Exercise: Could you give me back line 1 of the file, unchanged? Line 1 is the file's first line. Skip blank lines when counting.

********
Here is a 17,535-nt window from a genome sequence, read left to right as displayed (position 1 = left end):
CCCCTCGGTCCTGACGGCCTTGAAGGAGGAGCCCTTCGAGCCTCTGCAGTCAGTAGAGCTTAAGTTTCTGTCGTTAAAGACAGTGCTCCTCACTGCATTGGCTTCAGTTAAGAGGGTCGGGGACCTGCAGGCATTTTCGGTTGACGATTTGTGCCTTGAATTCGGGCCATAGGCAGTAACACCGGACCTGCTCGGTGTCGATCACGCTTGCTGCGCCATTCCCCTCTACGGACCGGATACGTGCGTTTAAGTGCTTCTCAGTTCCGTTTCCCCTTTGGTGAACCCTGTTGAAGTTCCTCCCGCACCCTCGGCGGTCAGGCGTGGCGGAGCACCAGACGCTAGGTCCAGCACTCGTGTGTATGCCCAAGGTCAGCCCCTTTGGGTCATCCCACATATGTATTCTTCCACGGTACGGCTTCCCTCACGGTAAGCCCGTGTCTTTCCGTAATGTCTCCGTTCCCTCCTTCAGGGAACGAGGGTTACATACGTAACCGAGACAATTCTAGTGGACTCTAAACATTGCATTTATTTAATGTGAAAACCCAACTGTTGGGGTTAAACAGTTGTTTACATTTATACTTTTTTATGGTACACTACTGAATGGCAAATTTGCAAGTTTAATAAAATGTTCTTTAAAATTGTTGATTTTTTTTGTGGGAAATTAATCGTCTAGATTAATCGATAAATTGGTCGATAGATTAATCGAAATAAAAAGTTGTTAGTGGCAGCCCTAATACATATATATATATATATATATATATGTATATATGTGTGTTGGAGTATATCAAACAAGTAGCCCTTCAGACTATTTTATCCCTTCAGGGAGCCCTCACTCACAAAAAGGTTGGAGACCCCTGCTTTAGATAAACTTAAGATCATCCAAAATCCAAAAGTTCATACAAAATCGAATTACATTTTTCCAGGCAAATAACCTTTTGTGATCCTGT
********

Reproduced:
Here is a 17,535-nt window from a genome sequence, read left to right as displayed (position 1 = left end):